Fr. Stan’s other serious engagement in the recent years has been with the Adivasi youth languishing in Jharkhand jails on trumped up charges of involvement in Naxal activities. Research conducted by him for his book, “Jail Mein Band Qaidiyon ka Sach” showed that of the 3000 such prisoners who were interviewed either directly or via their families, 98% had no involvement with Naxal activities, but ended up spending years awaiting trial before being finally acquitted. On the basis of this research, he was able to move the Jharkhand High Court in a Public Interest Litigation, seeking interim bail for such youth, early disposal of these cases, and the constitution of a Commission of Inquiry that would conduct a comprehensive fact-finding in all 24 districts of Jharkhand on this issue. Fr. Stan Swamy also filed complaints with the National Human Rights Commission against instances of extra-judicial killings and the false surrender of ordinary villagers as “Naxalites” under duress and coercion.
His interest and focus on Adivasi youth in prisons led him to convene a well-publicized meeting of all lawyers and activists working with tribal prisoners in different states in Central India and facing similar problems of false arrests, in 2015. This meeting, co-convened with Advocate Sudha Bharadwaj – was the genesis of the Persecuted Prisoners Solidarity Committee (PPSC) – a group that is addressing issues of adivasis and dalits languishing in the prisons of West Bengal, Chhattisgarh, Jharkhand and Odisha.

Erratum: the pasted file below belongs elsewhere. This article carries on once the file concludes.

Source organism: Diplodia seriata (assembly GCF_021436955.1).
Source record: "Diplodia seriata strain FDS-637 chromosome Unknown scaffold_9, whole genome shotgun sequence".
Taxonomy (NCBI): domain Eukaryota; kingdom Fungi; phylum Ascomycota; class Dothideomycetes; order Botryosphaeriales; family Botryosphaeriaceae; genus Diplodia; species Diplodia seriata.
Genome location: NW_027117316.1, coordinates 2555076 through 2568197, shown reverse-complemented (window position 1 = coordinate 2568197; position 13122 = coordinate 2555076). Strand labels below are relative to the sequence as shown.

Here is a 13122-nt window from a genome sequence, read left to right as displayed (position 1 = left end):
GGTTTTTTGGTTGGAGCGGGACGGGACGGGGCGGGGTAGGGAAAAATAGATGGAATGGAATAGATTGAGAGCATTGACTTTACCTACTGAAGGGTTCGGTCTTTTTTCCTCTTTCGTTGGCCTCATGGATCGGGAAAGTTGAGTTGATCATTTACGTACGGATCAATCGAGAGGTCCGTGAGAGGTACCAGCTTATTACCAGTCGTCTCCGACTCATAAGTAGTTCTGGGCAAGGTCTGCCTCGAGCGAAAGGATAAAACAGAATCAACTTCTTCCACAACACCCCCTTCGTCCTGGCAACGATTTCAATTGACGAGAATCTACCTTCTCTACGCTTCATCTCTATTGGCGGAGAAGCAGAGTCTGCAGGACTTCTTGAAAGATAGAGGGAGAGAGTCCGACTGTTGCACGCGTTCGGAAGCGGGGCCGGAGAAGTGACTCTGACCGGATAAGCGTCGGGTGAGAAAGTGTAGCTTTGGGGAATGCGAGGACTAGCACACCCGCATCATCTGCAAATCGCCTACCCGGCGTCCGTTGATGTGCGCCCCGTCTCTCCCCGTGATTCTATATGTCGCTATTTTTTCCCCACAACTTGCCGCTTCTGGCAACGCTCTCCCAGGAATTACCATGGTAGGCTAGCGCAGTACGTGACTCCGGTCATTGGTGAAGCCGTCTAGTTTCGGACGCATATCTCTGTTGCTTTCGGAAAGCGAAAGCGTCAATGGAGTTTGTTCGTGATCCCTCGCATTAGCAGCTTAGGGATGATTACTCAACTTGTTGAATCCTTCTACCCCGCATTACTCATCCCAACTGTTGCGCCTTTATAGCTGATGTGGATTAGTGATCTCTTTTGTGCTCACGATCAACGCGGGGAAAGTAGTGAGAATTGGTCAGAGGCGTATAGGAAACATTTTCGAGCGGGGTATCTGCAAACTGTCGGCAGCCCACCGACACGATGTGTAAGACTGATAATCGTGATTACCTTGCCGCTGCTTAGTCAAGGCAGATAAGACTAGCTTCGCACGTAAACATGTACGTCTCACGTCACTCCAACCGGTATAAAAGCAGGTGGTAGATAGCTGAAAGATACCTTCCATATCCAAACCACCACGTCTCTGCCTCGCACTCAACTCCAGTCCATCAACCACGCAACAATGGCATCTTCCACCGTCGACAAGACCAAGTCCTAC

Clearly, the manner in which Fr. Stan Swamy was arrested a night earlier and made to reach Mumbai just before the final charge sheets were to be filed by the NIA in the Bhima Koregaon case on October 9 shows they were in desperate hurry to frame all whom they could on this single Bhima Koregaon FIR. Else, he could have been detained when his premises were searched in 2018 and 2019 or more recently during the 15 hours’ interrogation two months back. His arrest on fictitious charges of Maoist involvement, is steeped in irony given his endeavours to seek justice for others similarly incarcerated. WSS believes that the real reasons for his arrest have more to do with his steadfast and principled opposition to the pro-corporate and anti-people politics espoused by the BJP-led government in power. We denounce this arrest, as also all the previous arrests in this case, and also voice our strong criticism of the way investigation agencies such as the NIA are being unabashedly used by the Central Executive to carry out their political agenda. We give our unyielding support to the prisoners in this case, and wish them strength and fortitude to tide over this period, even as we redouble our efforts to secure their liberty.
If instead of being hanged by the neck
you’re thrown inside
for not giving up hope
in the world, your country, your people,
if you do ten or fifteen years
apart from the time you have left,
you won’t say,
“Better I had swung from the end of a rope
like a flag” —
You’ll put your foot down and live.
It may not be a pleasure exactly,
but it’s your solemn duty
to live one more day
to spite the enemy.
(From “Some Advice To Those Who Will Serve Time In Prison” by Nazim Hikmet)
Women against Sexual Violence and State Repression (WSS) is a non-funded grassroots effort started in November 2009, to put an end to the violence being perpetrated upon our bodies and societies. We are a nationwide network of women from diverse political and social movements from women’s organizations, mass organizations, civil liberty organizations, student and youth organizations and mass movements and also from many different walks of life. We unequivocally condemn state repression and sexual violence on women and girls by any perpetrator(s).